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I would like to test if one procedure yields a significantly different success rate than the other. In procedure A, I have 2 successes and 19 failures. In procedure B, I have 2 successes and 38 failures. What kind of test can I use here because it appears that I don't have a large enough sample size for t-test for proportions .

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  • $\begingroup$ You can use test for proportion $\endgroup$
    – SmallChess
    Mar 3, 2017 at 21:52
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    $\begingroup$ Don't you need at least 10 successes for that? $\endgroup$
    – V_ix
    Mar 3, 2017 at 22:45
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    $\begingroup$ I don't think any test will conclude those are different, even at very high significance level. $\endgroup$
    – Glen_b
    Mar 4, 2017 at 9:55
  • $\begingroup$ @Glen_b that's an interesting thought, and would probably make for a good answer here. $\endgroup$ Mar 4, 2017 at 16:16
  • $\begingroup$ @ssdecontrol I think I'd need to say more for an answer $\endgroup$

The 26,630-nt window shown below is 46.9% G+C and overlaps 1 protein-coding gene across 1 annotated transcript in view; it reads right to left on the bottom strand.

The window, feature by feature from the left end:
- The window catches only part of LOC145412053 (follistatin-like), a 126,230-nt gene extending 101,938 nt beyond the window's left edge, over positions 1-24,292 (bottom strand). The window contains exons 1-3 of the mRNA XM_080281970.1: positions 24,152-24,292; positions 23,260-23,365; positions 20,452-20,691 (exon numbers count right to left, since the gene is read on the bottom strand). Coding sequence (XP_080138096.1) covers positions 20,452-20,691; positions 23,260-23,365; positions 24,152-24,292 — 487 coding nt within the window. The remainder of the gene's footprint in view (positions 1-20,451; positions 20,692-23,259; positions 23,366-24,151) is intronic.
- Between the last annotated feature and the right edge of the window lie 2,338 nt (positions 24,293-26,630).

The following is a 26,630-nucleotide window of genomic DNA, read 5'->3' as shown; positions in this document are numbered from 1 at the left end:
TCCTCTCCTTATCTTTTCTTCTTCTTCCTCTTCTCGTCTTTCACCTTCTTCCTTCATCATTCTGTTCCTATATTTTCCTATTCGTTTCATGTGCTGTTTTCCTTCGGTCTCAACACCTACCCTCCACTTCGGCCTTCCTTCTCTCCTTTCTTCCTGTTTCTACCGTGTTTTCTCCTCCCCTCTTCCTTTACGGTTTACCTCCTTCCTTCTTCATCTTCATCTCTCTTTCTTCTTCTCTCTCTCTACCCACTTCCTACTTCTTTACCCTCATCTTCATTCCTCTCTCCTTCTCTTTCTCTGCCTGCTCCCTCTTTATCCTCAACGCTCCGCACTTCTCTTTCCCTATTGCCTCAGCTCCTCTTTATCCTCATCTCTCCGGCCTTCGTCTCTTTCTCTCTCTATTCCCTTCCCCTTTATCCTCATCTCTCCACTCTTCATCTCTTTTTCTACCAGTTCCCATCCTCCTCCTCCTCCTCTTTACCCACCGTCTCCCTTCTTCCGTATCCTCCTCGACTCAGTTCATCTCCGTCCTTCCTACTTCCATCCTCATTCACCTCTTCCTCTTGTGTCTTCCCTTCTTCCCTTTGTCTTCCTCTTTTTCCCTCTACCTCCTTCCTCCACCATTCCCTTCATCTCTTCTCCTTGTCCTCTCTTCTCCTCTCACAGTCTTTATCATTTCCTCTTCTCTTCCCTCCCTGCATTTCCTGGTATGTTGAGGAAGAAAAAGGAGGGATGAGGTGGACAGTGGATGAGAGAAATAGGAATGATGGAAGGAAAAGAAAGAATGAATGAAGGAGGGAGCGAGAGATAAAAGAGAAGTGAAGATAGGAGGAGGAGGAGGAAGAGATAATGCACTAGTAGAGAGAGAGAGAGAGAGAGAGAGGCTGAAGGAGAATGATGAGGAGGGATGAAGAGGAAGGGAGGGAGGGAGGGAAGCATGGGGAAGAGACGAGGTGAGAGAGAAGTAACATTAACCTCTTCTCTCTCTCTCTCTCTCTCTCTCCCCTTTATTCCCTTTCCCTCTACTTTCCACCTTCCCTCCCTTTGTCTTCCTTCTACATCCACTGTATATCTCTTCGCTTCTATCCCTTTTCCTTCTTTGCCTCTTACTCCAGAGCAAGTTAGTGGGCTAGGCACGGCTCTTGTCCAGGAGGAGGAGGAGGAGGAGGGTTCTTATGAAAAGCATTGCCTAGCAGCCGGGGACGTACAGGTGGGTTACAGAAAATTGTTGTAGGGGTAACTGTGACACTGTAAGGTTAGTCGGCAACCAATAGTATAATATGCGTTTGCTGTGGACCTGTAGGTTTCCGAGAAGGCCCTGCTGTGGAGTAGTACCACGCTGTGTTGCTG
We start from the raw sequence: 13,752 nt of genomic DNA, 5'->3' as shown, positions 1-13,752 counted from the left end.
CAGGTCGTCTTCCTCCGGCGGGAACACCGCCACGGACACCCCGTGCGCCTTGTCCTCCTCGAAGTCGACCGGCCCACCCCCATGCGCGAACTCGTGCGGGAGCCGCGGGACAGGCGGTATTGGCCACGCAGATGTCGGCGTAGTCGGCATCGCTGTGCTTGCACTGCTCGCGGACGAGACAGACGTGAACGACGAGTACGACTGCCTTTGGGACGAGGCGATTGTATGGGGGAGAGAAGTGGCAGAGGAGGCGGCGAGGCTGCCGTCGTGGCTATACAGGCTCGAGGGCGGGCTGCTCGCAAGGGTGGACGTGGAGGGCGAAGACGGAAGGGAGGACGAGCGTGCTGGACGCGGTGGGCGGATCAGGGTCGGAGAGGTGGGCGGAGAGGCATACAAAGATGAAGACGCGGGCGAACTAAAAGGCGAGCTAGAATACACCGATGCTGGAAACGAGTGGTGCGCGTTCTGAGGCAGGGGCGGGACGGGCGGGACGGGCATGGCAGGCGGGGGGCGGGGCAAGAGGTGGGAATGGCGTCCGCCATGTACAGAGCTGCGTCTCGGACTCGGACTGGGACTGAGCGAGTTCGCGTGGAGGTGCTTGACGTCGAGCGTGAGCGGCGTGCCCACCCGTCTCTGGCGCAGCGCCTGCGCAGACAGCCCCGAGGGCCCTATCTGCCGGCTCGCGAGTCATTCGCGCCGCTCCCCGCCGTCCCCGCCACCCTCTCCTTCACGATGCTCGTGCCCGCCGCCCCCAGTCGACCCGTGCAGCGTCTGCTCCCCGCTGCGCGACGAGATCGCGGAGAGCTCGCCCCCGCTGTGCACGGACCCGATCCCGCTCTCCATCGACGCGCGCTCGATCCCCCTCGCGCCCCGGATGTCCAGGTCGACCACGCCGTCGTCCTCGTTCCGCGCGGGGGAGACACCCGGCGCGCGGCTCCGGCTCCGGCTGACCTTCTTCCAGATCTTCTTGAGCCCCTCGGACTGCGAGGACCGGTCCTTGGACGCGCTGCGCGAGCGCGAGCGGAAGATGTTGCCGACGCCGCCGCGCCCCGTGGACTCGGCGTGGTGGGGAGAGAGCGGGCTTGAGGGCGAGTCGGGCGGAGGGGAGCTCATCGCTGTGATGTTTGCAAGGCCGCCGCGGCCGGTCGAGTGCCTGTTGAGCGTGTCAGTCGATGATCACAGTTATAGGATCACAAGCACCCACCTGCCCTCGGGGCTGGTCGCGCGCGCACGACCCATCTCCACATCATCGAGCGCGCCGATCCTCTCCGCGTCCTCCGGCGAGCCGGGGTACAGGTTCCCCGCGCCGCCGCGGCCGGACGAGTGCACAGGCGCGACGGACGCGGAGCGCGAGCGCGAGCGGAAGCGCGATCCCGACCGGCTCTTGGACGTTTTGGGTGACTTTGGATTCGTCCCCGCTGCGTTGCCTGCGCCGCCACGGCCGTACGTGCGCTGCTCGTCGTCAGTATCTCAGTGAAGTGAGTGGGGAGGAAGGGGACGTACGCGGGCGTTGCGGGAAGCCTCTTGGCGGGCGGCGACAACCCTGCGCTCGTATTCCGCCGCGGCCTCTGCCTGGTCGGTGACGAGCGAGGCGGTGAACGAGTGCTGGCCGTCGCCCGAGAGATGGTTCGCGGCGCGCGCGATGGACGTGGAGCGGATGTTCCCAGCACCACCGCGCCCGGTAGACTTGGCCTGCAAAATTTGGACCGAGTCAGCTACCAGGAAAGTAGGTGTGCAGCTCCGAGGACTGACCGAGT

– Glen_b
    Mar 4, 2017 at 17:11

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D'Agostino, Chase, and Belanger published a paper in 1988 in which they find that the standard T test has adequate performance in small and unbalanced samples. Unfortunately that article is paywalled, but it is available on a certain "science hub" website.

The Fisher exact test can also be used to compare binomial proportions of any size, but carries an assumption that probably doesn't make sense here: there is a fixed number of successes available that can be distributed between groups. Therefore it is a "conditional" test, because it is conditional on this particular assumption about the data. In its place, it's fine, but D'Agostino et al. demonstrate that as an "unconditional" test it is unacceptably conservative, in that it will fail to detect truly significant differences too often.

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